Cheryl  22:52

completely inaccurate

Kai Xin  22:53

Alright. Present your version of the story.

Cheryl  22:58

So yes, we first met camp. I need to tell the story you when you were really awkward. I think I met you and for some weird reason, I decided to go up and tell you that I admired that you meditated a lot. And then you were super uncomfortable. And I was thinking to myself, ‘this Kai Xin hates me forever.’. And then I kind of just stayed away from her every other time I saw her.

Kai Xin  23:25

Wait, I have to cut you there. I mean, wouldn’t it be awkward if someone just randomly comes up to you and go, ‘Oh, Cheryl, I really think that you are a very good meditator or  you meditate a lot.’. I mean, it’s out of no where. It’s like seeing a lizard like popping out of no where.

Cheryl  23:43

Why you will compare this to a lizard. That is terrible!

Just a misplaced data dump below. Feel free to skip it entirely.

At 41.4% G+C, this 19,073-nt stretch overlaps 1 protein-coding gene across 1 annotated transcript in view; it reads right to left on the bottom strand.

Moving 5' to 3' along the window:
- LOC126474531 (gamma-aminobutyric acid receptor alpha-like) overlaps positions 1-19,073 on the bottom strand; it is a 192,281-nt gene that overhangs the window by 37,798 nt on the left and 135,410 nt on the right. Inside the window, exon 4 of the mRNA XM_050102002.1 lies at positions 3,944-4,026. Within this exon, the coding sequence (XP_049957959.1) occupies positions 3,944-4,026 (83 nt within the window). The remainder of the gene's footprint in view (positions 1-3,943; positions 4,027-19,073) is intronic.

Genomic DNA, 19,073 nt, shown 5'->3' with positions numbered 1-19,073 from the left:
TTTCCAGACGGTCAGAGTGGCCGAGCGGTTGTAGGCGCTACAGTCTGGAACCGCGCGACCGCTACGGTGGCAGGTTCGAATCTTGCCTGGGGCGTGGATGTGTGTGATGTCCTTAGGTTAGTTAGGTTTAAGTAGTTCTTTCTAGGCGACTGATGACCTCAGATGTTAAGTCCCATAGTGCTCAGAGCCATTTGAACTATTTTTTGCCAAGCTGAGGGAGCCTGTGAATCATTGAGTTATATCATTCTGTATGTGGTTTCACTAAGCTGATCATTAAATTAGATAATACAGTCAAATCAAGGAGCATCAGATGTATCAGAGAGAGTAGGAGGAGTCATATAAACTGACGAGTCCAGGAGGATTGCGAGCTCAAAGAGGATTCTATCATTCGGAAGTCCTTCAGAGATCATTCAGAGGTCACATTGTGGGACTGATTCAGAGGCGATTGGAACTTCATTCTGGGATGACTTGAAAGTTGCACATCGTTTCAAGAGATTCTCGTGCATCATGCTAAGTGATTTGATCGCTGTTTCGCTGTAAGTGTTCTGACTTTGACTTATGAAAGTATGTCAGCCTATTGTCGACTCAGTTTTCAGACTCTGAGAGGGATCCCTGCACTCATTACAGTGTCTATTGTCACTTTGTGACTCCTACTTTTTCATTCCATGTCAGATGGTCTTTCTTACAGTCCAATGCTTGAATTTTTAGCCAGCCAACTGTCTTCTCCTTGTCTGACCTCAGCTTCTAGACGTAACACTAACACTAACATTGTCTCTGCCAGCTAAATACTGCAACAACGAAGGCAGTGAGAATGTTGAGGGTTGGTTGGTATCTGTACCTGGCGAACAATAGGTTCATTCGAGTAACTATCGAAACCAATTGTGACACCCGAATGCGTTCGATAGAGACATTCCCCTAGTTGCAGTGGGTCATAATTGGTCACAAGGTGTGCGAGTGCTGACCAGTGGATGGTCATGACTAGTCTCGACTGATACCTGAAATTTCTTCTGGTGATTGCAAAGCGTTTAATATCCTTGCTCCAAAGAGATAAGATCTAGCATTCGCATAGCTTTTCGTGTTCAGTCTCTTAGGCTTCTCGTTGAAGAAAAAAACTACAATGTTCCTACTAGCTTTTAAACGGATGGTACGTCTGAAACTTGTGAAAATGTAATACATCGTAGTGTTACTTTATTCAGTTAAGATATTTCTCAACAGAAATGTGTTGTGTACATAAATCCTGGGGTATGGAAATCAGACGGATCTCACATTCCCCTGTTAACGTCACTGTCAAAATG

Kai Xin  23:46

Okay, sorry. You are much better than that. I mean, you can’t blame me for being awkward. Now, continue.

Cheryl  23:55

No, people would have graciously accepted the compliment. But anyway, our paths didn’t cross. And then I moved to Singapore and then there was the regular meditation at BF (Buddhist Fellowship) where I would occasionally see Kai Xin. And then, yeah, we didn’t really get close because it was more of hi and bye, and how was your meditation kind of short conversations.  And then coincidentally, she asked me about the Handful of Leaves feedback. That is correct, that is so far true. And I think what bonded us was like the deeper curiosity to I don’t know, life? The approach of how to be better how to be a nicer person, kinder person and discussions around that. And then yeah, somehow we just became housemates, and podcast-mates.

Kai Xin  24:46